4. Toronto

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                Toronto maintains a high reputation for quality of life, ranking in the top three for safety, health, infrastructure, and security and transportation in PwC’s report. It also sits at number four for ease of doing business. Toronto thrives on distribution, industrial, and financial industries with a huge focus on banking and stocks.

                3. Singapore

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                  This city sits near the top of many lists outlined by PwC. Among these lists, it’s in the top three for transportation and infrastructure, city gateway, and ease of doing business. Singapore’s economy is heavy in electronics, chemicals, and services, and the city is a hub for wealth management, making it a fantastic place for people in a variety of industries. Medical doctors also receive some of the highest salaries here. What’s more, its economy has been ranked as the most open in the world, least corrupt, and most pro-business.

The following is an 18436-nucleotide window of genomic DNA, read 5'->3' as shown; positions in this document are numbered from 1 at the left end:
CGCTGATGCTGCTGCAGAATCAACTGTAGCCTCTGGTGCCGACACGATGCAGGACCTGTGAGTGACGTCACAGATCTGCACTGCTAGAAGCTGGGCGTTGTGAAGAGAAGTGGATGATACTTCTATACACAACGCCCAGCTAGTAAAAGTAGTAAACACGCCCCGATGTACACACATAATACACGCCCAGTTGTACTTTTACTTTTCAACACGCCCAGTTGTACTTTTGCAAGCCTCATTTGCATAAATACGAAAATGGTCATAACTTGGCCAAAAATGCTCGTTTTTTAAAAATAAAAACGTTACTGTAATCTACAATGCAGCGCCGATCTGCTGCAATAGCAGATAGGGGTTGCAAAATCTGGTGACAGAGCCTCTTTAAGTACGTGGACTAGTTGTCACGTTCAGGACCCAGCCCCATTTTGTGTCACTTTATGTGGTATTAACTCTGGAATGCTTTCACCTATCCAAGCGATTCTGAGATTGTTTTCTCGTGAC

2. New York

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                    New York City is thriving with opportunities as the largest city in the United States, with opportunities available in a variety of industries across the board. PwC ranked the Big Apple in the top three for ease of doing business and second for most desired city for relocation. This city features huge business for stock exchanges and finance, but individuals in fashion, publishing, entertainment, technology, and more will find a wealth of opportunities here.

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                    1. London

                    from Trey Ratcliff at www.stuckincustoms.com